Chapter   Topic
% Molecular Parts Triaxial Graphs - Overview
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In a 1986 edition of the British magazine Ceramic Review (#97 - 100) Mike Bailey and David Hewitt, two potters who work in Wales, published articles in which they described a method for "Understanding your Glaze Tests" which involved the technique of plotting the % molecular parts (or alternatively the % Analysis) for the glaze on a triaxial graph.

  Fig.1 % Molecular Parts Triaxial Graph

The corners of the graph (Fig.1) represent

  • 100% of basic(flux) oxides
  • 100% Amphoteric oxides and
  • 100% Aacidic oxides.

By dividing the three sides into equal parts, 0 to 100%, the percentage composition of any point within the triangle can be determined.

The X in Fig.1 plots the position of a glaze with the % molecular parts of 30% Basic, 40% Amphoteric and 30% Acidic oxides.

The theory behind this appraoch to glaze analysis is explained fully in the Ceramic Review articles which have also been reproduced on the internet at

  • David Hewitt's Web site and on the
  • IMC Web site

Matrix Facility for Displaying a % Molecular Parts Triaxial Graph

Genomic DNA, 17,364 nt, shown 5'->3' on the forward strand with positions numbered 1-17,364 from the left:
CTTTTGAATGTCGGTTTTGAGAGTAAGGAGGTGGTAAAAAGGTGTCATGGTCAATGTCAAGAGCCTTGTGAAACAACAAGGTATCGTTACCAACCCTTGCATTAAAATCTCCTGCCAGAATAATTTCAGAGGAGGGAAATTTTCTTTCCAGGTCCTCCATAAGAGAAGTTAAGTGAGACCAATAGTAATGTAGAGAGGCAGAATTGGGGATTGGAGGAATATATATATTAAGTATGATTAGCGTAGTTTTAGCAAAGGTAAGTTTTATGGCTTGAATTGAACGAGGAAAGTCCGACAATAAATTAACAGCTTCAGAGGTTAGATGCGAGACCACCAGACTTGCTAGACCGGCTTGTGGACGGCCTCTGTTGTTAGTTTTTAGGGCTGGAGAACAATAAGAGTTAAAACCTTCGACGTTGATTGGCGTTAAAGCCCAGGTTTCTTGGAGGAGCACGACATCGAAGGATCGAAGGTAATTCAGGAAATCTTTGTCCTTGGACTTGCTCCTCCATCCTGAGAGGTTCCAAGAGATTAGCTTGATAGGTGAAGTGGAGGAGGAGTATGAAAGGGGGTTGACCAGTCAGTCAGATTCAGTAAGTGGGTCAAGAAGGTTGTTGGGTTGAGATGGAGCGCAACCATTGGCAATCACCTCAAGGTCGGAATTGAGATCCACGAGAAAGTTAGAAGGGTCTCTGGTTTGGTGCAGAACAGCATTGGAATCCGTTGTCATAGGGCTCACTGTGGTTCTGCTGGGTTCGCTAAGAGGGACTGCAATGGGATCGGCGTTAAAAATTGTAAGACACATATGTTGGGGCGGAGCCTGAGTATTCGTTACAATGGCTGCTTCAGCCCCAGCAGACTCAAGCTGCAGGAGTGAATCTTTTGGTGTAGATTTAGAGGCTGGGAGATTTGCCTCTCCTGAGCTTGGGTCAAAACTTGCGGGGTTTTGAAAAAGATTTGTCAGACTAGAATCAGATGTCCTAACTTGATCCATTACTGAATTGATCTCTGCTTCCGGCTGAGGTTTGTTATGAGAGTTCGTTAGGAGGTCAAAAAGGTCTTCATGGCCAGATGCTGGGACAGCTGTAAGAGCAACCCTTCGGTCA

Matrix provides the facility for displaying such a graph in a seperate window. The design for this facility is taken directly from the articles by Hewitt and Bailey.

Individual glazes can be displayed on this graph. Matrix will perform all of the necessary calculations converting the Seger formula for the glaze into a % Molecular Parts expression.

Sets of glazes previously stored in recipe databases on disk can also be displayed.

Matrix will zoom in on the upper part of the graph providing a more detailed view where usually most of the action takes place.

This graph may also be printed to a hard copy.


A fundamental principal underlying this type of glaze analysis is the concept of eutectics.

Matrix will display eutectic patterns on the graph for the K2O, Na2O, ZnO, CaO and MgO oxides indicating the lowest melting point for these oxides in conjuction with specific levels of amphoteric and acidic oxides (e.g. Al2O3 & SiO2).

The theory associated with interpreting glazes against a background knowledge of these eutectics is explained in David Hewitt & Bailey articles and at David Hewitt's web site.

Follow these links for more information about:


% Analysis Triaxial Graph
Overview | Matrix % Analysis Triaxial Graph | Displaying Oxide Eutectics